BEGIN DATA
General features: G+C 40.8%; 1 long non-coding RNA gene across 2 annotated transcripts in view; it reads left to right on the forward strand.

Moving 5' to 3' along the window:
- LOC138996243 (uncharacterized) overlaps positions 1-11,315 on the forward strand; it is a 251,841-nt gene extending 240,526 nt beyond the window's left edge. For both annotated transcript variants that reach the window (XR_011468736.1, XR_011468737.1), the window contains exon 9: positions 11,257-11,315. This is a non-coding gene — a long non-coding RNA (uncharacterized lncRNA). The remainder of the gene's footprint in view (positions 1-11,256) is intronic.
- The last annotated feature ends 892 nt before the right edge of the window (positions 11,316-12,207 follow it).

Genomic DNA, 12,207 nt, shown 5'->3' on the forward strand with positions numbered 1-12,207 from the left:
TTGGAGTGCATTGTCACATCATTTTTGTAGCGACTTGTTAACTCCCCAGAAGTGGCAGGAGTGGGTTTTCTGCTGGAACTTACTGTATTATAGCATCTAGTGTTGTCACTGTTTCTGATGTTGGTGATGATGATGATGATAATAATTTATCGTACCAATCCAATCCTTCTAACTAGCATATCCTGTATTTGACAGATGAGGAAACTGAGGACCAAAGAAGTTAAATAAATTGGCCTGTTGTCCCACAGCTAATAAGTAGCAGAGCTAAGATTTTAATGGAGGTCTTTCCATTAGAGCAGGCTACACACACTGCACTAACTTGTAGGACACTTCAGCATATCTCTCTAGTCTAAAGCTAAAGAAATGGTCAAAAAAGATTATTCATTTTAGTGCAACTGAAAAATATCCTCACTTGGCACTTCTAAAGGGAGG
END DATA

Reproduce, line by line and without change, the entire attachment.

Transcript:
General features: G+C 40.8%; 1 long non-coding RNA gene across 2 annotated transcripts in view; it reads left to right on the forward strand.

Moving 5' to 3' along the window:
- LOC138996243 (uncharacterized) overlaps positions 1-11,315 on the forward strand; it is a 251,841-nt gene extending 240,526 nt beyond the window's left edge. For both annotated transcript variants that reach the window (XR_011468736.1, XR_011468737.1), the window contains exon 9: positions 11,257-11,315. This is a non-coding gene — a long non-coding RNA (uncharacterized lncRNA). The remainder of the gene's footprint in view (positions 1-11,256) is intronic.
- The last annotated feature ends 892 nt before the right edge of the window (positions 11,316-12,207 follow it).

Genomic DNA, 12,207 nt, shown 5'->3' on the forward strand with positions numbered 1-12,207 from the left:
TTGGAGTGCATTGTCACATCATTTTTGTAGCGACTTGTTAACTCCCCAGAAGTGGCAGGAGTGGGTTTTCTGCTGGAACTTACTGTATTATAGCATCTAGTGTTGTCACTGTTTCTGATGTTGGTGATGATGATGATGATAATAATTTATCGTACCAATCCAATCCTTCTAACTAGCATATCCTGTATTTGACAGATGAGGAAACTGAGGACCAAAGAAGTTAAATAAATTGGCCTGTTGTCCCACAGCTAATAAGTAGCAGAGCTAAGATTTTAATGGAGGTCTTTCCATTAGAGCAGGCTACACACACTGCACTAACTTGTAGGACACTTCAGCATATCTCTCTAGTCTAAAGCTAAAGAAATGGTCAAAAAAGATTATTCATTTTAGTGCAACTGAAAAATATCCTCACTTGGCACTTCTAAAGGGAGG